The Irish artist had just come off a gruelling year-long campaign for his 2018 album, Sweet Decay. So overwhelmed by the pressure of it all, he began seeing a therapist. When the feelings he’d previously been unable to express began to rise to the surface, instead of writing them down in a diary, he turned them into new songs.
“Going to therapy, I was trying to unpack a lot of things in my head. Previous to that… in a professional sense, I was losing my idea of the end goal. I was trying to please so many people, and that was a part of my personality that I’ve had to learn to flush out. It became impossible, and I realised that some of that was self-inflicted. In a personal sense, it was like, everything seemed to be organised and then up to about 2017, everything slowly unravelled until the only thing I had left at that stage was my dog, Hugo. Outside of that, I couldn’t have hung my hat on any real direction, any ideas. I was thoroughly empty in that sense and could have been led in any which way. I was a bit of a ghost. So with therapy, I thought I should try and work everything out rather than float down this road and in and out of other people’s lives”.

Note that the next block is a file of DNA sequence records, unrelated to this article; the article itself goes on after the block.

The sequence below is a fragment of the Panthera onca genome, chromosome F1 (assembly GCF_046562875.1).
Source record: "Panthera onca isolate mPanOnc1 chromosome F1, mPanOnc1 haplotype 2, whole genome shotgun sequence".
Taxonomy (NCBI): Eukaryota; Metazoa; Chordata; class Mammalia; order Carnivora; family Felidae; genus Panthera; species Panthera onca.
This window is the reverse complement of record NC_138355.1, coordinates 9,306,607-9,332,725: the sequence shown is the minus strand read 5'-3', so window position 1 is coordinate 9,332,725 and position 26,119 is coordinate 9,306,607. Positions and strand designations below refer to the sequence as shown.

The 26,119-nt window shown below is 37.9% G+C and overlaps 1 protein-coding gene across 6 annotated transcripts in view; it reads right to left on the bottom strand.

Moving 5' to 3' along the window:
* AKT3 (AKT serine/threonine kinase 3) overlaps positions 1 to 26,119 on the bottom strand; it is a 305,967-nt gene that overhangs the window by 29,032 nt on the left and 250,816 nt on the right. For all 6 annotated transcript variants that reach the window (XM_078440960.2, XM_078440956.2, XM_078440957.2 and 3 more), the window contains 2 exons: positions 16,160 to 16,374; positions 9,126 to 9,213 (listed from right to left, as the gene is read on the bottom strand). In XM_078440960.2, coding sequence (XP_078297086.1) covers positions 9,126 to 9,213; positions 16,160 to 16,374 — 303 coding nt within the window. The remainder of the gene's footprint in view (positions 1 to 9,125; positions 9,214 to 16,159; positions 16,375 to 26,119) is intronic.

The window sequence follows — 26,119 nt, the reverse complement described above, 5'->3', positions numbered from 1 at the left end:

“Making the album was trying to take some form of control back, and knowing there were some things I needed to take responsibility for – and other things not so much. It was timely, as [in therapy] I found the language to be able to talk about these things, to talk about different feelings in adult sentences. I was also then able to write them down, and within that be a little playful in terms of what I talk about, I could have some fun with it. I understood the power of being able to control the narrative as a writer. It’s like everything, with songs and with records, it’s like a polaroid of a certain point in your life, and once that picture’s been taken you can close the door on it”.